There are a few items that are easily overlooked yet can greatly increase your trip happiness. A lightweight pair of gloves and Prana headband to act as an earwarmer. Even in the warmest climates, the evening and morning can get chilly. And if you don't plan on wearing a helmet, a little hat helps in both warm and cool temps.
Early morning ride to the BART on the Xtracycle

Read other posts on Bike Camping:
Bike Camping 1Bike Camping 3, 2011 trip pack list, 2011 12-day trip from Pittsburgh to north of Kingston, Ontario, 6 day autumn trip on the Allegheny Passage

Thursday, July 14, 2011

Bike camping (1)

Count down 1 wk to bikecation. I was hoping to do a little series of posts about bike camping leading up to the trip, and though that didn't happen, I'll try and squeeze a few in over the next couple days.
I'm not really sure why bike camping and touring isn't more popular these days. I've know many folks to hike the AT for months, etc., yet riding from point A to point B is incomprehensible. When we rode from Pgh to DC, people were flabbergasted that we rode our bikes (SLOWLY) there. And many of these people were seasoned Ironmen or ultramarathoners who beat cancer.
Anyways. Bike touring is fun and easy. You pretty much just need a bike, a rack and your typical camping gear. Though customized bikes and carefully selected gear can make this more comfortable...
Bike type: Though any bike will do, one that fits you well, in which you can sit a bit more upright is more desirable. My commuter bike is a Surly Crosscheck with an Xtracycle attachment, so that's what I'll take. A front bag is essential for holding a camera, handkerchief and wallet. This trip, I'm going to take a bit bigger of a front bag, which will hold my DSLR, 2 lenses and easily pops off to carry around. The Mountainsmith cube system is one of my favorite storage products all-around, and the bags fit nicely in the back bags of the xtracycle. With anticipated temperatures in the high 80's and high humidity, we're thinking of taking along the Sixer cooler too. Though it will add some bulk, the idea of cool hummus and carrots for lunch is much more appealing than warm peanut butter on celery or a clif bar- it is vacation after all...
JG typically has ridden his Rivendell with rear panniers (mid pic, orange), though will be taking his custom Vanilla with front/rear panniers and specifically designed for touring (bottom pic, blue).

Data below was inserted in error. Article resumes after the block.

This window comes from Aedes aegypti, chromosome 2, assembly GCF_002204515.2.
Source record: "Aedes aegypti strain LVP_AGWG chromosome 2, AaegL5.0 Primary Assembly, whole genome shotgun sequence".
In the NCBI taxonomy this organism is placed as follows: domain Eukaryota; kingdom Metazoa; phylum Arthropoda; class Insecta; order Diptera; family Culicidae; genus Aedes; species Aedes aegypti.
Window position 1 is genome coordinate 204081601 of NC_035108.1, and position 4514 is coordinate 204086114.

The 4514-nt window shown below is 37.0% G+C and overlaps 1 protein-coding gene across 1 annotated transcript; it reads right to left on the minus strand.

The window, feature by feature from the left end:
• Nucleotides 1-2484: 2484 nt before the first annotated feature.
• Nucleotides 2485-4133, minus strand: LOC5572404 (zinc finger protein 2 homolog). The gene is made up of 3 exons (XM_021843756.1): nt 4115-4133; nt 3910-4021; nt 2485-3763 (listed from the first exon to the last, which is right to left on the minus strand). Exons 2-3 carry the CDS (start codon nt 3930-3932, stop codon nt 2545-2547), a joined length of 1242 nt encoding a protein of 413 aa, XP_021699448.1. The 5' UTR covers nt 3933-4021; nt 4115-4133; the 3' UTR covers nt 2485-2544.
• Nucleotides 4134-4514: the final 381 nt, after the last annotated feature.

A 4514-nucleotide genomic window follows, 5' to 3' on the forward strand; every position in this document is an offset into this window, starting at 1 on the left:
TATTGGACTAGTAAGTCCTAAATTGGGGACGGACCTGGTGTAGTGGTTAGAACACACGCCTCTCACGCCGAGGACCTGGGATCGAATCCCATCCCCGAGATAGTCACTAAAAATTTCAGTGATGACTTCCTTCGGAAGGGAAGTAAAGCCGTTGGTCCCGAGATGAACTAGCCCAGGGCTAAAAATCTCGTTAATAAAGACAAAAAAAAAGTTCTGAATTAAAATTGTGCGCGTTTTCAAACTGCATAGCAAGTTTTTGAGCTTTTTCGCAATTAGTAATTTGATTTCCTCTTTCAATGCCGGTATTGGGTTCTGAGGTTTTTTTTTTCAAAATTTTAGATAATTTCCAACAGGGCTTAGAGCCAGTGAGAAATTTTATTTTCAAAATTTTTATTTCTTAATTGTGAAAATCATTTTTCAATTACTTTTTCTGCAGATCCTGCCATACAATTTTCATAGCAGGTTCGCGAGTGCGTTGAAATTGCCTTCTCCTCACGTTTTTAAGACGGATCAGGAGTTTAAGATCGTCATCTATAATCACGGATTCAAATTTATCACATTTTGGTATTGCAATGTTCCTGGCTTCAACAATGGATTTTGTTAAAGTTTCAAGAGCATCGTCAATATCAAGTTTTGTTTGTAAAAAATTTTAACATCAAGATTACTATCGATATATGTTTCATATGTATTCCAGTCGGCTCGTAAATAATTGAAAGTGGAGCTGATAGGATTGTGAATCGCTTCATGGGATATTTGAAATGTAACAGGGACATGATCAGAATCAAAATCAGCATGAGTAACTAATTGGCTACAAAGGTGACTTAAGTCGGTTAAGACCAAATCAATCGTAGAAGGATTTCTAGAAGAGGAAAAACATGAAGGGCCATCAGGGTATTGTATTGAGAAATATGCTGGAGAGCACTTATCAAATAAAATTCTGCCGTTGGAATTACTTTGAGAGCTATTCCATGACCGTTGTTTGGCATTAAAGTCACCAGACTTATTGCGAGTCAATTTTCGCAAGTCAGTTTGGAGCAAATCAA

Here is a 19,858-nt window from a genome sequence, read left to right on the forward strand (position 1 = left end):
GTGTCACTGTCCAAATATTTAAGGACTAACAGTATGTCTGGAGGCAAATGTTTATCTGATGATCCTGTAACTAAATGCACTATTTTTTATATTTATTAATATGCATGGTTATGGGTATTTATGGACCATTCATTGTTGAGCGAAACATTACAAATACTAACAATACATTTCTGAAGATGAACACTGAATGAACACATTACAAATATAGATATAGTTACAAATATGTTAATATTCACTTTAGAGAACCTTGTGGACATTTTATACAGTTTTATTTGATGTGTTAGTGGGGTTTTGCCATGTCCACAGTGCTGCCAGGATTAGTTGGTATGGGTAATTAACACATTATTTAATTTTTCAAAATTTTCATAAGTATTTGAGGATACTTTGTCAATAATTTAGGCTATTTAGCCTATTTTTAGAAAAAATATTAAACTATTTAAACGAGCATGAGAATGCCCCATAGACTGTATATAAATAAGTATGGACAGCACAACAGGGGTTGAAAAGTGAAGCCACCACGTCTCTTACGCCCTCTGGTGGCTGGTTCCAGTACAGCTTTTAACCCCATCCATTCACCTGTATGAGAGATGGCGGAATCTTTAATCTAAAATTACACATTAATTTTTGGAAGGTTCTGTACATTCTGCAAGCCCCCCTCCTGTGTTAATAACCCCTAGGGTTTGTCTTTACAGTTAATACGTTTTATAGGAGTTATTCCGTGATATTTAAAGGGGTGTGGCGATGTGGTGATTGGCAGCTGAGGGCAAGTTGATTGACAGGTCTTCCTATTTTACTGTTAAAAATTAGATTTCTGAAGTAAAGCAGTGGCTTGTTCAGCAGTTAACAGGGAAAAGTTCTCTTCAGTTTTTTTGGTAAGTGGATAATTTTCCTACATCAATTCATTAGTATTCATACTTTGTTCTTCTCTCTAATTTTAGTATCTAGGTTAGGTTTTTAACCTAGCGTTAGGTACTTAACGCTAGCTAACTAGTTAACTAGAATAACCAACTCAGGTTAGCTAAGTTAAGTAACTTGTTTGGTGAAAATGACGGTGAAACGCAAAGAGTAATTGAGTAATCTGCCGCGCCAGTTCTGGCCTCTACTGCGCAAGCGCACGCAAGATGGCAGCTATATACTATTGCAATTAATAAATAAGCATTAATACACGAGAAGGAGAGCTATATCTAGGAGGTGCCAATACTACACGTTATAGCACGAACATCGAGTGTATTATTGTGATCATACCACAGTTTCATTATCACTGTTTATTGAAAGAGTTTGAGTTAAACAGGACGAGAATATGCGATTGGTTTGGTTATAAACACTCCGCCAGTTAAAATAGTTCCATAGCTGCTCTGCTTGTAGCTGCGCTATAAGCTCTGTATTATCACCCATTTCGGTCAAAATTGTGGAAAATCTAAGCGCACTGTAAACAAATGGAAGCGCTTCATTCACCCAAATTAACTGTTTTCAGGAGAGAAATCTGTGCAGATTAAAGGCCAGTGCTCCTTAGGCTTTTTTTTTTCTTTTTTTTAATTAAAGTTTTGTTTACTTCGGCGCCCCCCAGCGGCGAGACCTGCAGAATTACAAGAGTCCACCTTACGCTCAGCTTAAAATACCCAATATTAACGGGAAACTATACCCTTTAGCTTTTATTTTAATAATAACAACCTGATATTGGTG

I think that tires are the key here. I got 2 flats on the Tow path)(I only count it as one, as we didn't check to for the giant thorn, but found it on the 2nd flat). I've always ridden Continentials, and usually run them at a bit lower pressure than recommended. I'm not sure what JG rides, but we've really only had 3 flats over the last five years and have put in a good amount of miles.
IMGP4400 P1010027
Packing for this trip has been a bit challenging. I find it's easier to pack for colder weather, and the balance of what to bring/what to leave is a little more important since we're a little more outta shape for this trip, a little heavier, haven't been riding distances, so the mental state will be a little tough too. I'm going to give just using a sleeping bag liner a go, an actual pillow (usually just use clothes in a stuff sack), and beside clothing, that's really the only change from a typical trip.
There are a few items that are easily overlooked yet can greatly increase your trip happiness. A handkerchief/hankie or small microfiber towel in your front bag (or somewhere handy), a head lamp and plastic bag to cover your seat are three such items. Tune in tomorrow for WHAT TO WEAR!
Read other post on:
Bike Camping 2, Bike Camping 3, 2011 trip pack list, 2011 12-day trip from Pittsburgh to north of Kingston, Ontario, 6 day autumn trip on the Allegheny Passage

Tuesday, July 12, 2011

Inception Alleycat

So I didn't race, but I took a few pics. My lightmeter still has a mind of it's own, so most of the dusk-end-of-race pics didn't make it. You can see the whole set here. I think that I got a few decent candid shots of folks, though I wish I would have shot at a checkpoint or two, or actually raced. There weren't many ladies and it looked really fun.
Going over the manifests:
Planning their routes:
Lemond Start:
Finish & awards:
Hosted by Seagull Bags, who gave out some pretty amazing prizes: